4 out of 5
Label: Good Life Recordings
Produced by: Chris Common
A fascinating blend of death-metal, post-hardcore, melodic hardcore, and… I dunno, probably some other sub-sub-genres, Dead Blue Sky’s single full album still sounds fresh when listening to it stacked next to a bevy of mindblowing heavy bands that are out and about nowadays, making the 2001 release date of the disc quite shocking. Part of the disc’s enduring appeal is also part of what holds it back, though: that it never quite feels settled on what the intention of the band was; so the sound remains this unidentifiable blend of all of the above, which is exciting… while the effect is also moderately dampening, like we‘re always a half-step away from some wholly realized moment when emotions will break through.
All of which kind of matches the group’s name and the album title, both of which are suggestive of dimmed hope, and depression, qualities which are likely in the lyrics as well, but which can only be picked out from the cleanly sung moments, and those aren’t quite pointed enough to stand out. The application of those moments against the black metal growls and switchups between acoustic plucking and grindcore / hardcore guitars is perfection, though, as-is Chris Common’s recording and mix, which juggles the reverb sound of death- / black-metal stuff with a crisper style that highlights the sharp percussion and math-y guitar chops. Again, though, it’s not one or the other for very long: it keeps changing, adding to that plus / minus nature of the disc, though I’ll keep repeating that the overall originality of the combinations far exceeds the downside of this.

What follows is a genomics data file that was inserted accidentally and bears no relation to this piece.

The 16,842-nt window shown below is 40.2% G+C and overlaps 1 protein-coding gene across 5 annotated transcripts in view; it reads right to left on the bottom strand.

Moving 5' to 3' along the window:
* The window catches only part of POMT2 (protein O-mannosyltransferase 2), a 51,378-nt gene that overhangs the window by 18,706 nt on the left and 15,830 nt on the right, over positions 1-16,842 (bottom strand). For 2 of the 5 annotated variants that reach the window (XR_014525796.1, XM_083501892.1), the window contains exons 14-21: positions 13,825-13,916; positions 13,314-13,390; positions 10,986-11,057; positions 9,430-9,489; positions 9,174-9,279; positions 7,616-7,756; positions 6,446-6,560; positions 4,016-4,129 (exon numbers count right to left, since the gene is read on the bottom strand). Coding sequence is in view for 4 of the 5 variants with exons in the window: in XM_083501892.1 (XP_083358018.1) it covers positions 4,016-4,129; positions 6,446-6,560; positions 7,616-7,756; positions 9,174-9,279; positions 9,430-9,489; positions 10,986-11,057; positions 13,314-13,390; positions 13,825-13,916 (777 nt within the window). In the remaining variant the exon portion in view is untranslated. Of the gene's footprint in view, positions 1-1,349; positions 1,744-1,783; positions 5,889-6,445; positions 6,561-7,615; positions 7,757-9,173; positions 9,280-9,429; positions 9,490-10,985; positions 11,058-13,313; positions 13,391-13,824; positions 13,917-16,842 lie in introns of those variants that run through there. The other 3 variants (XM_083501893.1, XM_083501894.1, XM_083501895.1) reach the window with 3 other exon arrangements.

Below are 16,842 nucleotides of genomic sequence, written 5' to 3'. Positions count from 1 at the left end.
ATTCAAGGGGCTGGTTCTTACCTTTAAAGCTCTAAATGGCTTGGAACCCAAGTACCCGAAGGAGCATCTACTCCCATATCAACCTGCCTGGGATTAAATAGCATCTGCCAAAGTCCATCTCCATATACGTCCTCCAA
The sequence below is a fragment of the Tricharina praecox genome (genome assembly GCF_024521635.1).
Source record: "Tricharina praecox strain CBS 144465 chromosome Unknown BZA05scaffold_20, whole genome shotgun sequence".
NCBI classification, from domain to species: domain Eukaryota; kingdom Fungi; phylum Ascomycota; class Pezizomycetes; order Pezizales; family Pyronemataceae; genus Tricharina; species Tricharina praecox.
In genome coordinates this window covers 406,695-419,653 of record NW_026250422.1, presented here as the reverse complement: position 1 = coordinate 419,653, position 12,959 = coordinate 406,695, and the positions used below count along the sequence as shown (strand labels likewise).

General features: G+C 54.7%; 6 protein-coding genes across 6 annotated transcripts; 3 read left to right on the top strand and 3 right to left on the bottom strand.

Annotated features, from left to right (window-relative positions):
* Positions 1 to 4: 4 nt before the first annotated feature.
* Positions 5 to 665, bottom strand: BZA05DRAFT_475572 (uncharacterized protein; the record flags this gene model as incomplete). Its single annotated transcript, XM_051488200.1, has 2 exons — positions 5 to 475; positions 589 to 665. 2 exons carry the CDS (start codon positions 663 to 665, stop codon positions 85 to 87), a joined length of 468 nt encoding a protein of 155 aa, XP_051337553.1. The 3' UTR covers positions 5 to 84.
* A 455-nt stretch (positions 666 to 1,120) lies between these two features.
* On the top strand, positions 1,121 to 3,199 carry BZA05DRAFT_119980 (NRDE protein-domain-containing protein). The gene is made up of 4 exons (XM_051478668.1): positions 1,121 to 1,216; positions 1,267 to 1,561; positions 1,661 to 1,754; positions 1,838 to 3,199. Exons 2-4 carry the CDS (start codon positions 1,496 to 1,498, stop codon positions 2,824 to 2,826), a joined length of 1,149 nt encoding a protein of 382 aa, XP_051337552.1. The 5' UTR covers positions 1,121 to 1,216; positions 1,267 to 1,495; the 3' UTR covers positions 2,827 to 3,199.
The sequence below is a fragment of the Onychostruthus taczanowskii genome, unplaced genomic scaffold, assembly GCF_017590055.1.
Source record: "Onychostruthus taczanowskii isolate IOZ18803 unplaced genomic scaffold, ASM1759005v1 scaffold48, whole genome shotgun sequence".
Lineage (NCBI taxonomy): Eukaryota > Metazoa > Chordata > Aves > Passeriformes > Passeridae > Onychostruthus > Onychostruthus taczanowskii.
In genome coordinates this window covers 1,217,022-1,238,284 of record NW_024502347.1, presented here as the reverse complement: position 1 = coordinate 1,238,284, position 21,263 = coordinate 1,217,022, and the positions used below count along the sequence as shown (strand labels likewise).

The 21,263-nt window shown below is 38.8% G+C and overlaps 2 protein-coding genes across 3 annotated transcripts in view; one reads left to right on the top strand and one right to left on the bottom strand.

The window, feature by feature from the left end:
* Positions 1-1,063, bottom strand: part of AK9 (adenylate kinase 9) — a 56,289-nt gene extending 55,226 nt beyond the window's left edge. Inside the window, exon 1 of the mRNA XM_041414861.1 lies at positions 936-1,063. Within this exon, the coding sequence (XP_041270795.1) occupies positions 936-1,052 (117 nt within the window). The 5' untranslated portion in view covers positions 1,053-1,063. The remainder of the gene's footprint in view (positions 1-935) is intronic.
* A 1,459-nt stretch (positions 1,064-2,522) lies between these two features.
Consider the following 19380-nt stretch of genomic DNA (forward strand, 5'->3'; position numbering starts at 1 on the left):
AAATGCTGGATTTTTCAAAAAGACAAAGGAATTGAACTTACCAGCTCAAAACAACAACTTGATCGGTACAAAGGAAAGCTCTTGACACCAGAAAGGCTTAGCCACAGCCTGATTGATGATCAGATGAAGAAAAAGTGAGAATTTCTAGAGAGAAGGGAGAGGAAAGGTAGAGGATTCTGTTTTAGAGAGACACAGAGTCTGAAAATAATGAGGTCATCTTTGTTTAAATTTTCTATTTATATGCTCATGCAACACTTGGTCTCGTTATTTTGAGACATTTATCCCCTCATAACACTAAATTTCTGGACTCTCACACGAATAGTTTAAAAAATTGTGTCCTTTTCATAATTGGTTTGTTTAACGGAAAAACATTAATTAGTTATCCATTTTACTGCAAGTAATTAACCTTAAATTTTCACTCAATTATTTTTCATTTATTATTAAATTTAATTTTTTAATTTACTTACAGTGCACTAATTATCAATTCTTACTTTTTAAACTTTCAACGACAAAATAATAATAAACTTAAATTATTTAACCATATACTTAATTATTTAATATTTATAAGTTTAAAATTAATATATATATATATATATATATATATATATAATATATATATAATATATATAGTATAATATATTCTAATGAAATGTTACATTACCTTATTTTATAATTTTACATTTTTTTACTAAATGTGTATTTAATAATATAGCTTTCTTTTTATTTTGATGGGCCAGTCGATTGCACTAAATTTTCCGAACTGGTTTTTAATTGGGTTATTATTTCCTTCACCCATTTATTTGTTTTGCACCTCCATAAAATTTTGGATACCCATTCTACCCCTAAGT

Dead Blue Sky, though formed from members who’d been around in the hardcore scene, benefits from the kind of try-anything approach of a young band, allowing Symptoms of an Unwanted Emotion to still sound raw, and vital, even after a couple decades on. Perhaps that same youth also prevented the group from taking a final step towards sharpening their sound into something slightly more defined, which could’ve made for a killer followup album.